Weekdays at 6pm on 90.3 WPLN-FM, Weekdays at 5pm on 1430 WPLN-AM
  • Hosted by Kai Ryssdal

Marketplace is an in-depth program that focuses on everything from the latest business news both nationally and internationally, the global economy, and wider events linked to the financial markets. The only national daily business news program originating from the West Coast, Marketplace is noted for its timely, relevant and accessible coverage of business, economics and personal finance.

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Why the US buys all its rare earth metals from China

8 hours ago
Kai Ryssdal and Maria Hollenhorst

Rare earth minerals, though not actually rare, have unique chemical properties that make them essential for wide-ranging technologies, including smartphones, hybrid cars and high-tech weapons. Two years ago, the only rare earth mine in the United States filed for bankruptcy protection. The ongoing dispute over control of that mine's assets, and thus the ore it produces, center on China's near monopoly over the rare earth element supply chain.

Olga Oksman

The map that started it all — the original 1953 drawing used to persuade investors to fund theme park Disneyland — has sold at auction for $708,000. While a respectable sum, it fell short of the $750,000 to $1 million that Los Angeles-based auction house Van Eaton Galleries estimated. An anonymous American collector put in the winning on bid on June 25 for the 3 ½-foot-by-5 ½-foot plan for Disneyland, which would come to fruition in 1955.

Faced with labor shortages, some dairy farms are increasingly using automation to get work done. We visit one operation where robots are milking cows all year round. Plus, Italy's bailout of its banking system, which could cost the euro equivalent of $19 billion.

This dairy farm's best worker is a robot

19 hours ago
Annie Baxter

Vickie Baker is a farm consultant in southwestern Pennsylvania who sees dairies struggling to find workers all the time. It's hard to attract people to physically demanding, dirty farm work. That's especially true at dairies, where cows need to be milked year-round, several times a day, including the middle of the night.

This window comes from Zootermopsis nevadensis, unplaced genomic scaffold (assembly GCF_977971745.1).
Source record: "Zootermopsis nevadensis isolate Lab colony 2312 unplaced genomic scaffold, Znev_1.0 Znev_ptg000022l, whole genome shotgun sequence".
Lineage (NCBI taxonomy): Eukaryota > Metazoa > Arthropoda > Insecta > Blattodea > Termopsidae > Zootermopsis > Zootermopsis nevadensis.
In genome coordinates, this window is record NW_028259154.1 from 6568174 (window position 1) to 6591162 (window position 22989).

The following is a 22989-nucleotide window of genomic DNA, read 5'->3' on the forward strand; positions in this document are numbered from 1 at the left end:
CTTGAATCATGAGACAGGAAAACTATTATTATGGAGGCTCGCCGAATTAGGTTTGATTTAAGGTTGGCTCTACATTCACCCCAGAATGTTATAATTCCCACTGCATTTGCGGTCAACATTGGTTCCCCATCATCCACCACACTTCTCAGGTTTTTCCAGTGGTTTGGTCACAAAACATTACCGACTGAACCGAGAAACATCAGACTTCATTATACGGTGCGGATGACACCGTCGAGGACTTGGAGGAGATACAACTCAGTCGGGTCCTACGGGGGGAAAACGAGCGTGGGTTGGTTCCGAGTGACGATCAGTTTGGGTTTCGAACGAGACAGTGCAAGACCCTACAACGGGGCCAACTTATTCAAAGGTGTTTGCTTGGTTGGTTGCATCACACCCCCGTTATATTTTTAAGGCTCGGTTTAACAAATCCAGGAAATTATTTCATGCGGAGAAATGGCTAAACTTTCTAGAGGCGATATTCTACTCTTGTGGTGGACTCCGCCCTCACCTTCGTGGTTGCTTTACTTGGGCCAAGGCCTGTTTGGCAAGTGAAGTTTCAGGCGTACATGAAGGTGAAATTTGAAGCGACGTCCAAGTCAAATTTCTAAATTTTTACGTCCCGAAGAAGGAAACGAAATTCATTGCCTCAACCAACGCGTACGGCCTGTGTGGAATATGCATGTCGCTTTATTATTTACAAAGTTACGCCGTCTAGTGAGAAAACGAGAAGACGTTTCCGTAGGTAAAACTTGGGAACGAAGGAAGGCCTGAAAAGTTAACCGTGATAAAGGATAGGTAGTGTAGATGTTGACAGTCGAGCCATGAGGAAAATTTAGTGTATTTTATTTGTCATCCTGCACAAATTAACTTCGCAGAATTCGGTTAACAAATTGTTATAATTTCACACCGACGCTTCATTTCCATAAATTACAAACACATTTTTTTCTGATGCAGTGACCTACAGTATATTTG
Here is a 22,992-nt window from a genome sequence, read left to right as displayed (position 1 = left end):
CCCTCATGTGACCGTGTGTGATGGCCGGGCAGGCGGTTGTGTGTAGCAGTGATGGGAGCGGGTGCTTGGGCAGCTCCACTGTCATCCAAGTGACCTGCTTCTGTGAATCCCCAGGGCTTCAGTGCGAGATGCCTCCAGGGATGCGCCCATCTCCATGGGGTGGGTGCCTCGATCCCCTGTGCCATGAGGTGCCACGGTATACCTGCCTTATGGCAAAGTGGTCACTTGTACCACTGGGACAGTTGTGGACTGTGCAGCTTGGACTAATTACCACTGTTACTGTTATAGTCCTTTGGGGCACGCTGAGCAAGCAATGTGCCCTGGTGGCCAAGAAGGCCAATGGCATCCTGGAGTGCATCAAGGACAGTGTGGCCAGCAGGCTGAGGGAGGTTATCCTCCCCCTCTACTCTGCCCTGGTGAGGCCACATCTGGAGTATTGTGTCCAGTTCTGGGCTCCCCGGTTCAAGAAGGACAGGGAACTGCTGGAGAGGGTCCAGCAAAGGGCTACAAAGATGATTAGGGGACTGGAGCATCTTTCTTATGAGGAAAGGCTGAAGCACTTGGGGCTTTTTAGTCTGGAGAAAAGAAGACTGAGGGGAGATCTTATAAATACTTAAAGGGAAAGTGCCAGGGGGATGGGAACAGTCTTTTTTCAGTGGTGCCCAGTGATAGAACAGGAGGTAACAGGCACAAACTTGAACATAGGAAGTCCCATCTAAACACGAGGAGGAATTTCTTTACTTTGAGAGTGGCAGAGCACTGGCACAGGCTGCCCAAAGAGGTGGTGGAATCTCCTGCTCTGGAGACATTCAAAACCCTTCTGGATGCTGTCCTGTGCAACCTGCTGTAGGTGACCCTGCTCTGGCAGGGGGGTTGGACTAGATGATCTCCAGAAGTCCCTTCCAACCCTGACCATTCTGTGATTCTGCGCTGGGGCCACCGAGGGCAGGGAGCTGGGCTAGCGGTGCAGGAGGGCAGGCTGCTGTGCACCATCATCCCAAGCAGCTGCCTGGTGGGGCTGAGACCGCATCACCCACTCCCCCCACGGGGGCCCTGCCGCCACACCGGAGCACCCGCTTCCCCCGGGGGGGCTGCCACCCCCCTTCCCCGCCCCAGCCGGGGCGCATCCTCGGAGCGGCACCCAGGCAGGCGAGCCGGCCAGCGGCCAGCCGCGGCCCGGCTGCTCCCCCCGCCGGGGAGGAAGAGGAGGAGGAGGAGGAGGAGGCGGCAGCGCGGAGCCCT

But Baker also has first-hand experience with the problem. A few years ago, one of two workers she and her husband employed to milk 60 cows at their business, Maple Bottom Farm, abruptly quit.

Indian Prime Minister Narendra Modi will be in Washington today for his first meeting with President Trump. The two are likely to stick to subjects both countries agree on — defense and counterterrorism — but the issue of H-1B visas can’t be ignored. 

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Senate Republicans are reportedly planning to put a penalty in the health care bill that would lock people out of the market for six months if they drop their coverage. Why are they doing this? Health care reporter Dan Gorenstein fills us in. Also, the most expensive bailout of failing banks in Italy's history and what to expect from Indian Prime Minister Narendra Modi’s first meeting with President Trump.

06/26/2017: How Atari changed personal computing

19 hours ago

Atari was born 45 years ago this week. Michael Z. Newman, the author of "Atari Age: The Emergence of Video Games in America," says the gaming company didn't just change video game history, it changed the way people thought of personal computing. Plus: we learn about how one company, BioCatch, is using biometrics to detect fraud. CEO Eyal Goldwerger says the company can use your online behavior to identify you, adding a layer of security.

A former coal miner's take on the declining industry

Jun 23, 2017
Lizzie O'Leary and Paulina Velasco

It's been hard to escape the narrative of the coal miner over the last year. President Trump talks a lot about putting coal miners back to work, and he's rolled back Obama-era regulations aimed at doing just that.

But setting narratives aside, the numbers show coal is declining. Natural gas is cheaper to use to make electricity. And many of the people who have done this work don't see much of a future for themselves in coal.

Kai Ryssdal

Rachel Abrams from The New York Times and Sheelah Kolhatkar from The New Yorker join us to discuss the week's business and economic news. Now that Senate Republicans have unveiled their health care plan, a bill drafted in secret, we look at the potential impact it will have on low-income earners and how it could redistribute wealth to the rich.

The Wall Street Journal made a phone for just 70 bucks

Jun 23, 2017
Kai Ryssdal and Maria Hollenhorst

The $600 to $800 price tag on the latest Apple or Samsung smartphone could create some serious sticker shock, especially compared to the much cheaper models from Chinese competitors. Chinese smartphone brands from the Pearl River Delta region and the city of Shenzhen are gaining market share fast. They can contract with manufacturers in Shenzhen who are already tapped into the region's vast smartphone supply chain and pump out low-cost phones under their own brands, no designing or engineering necessary.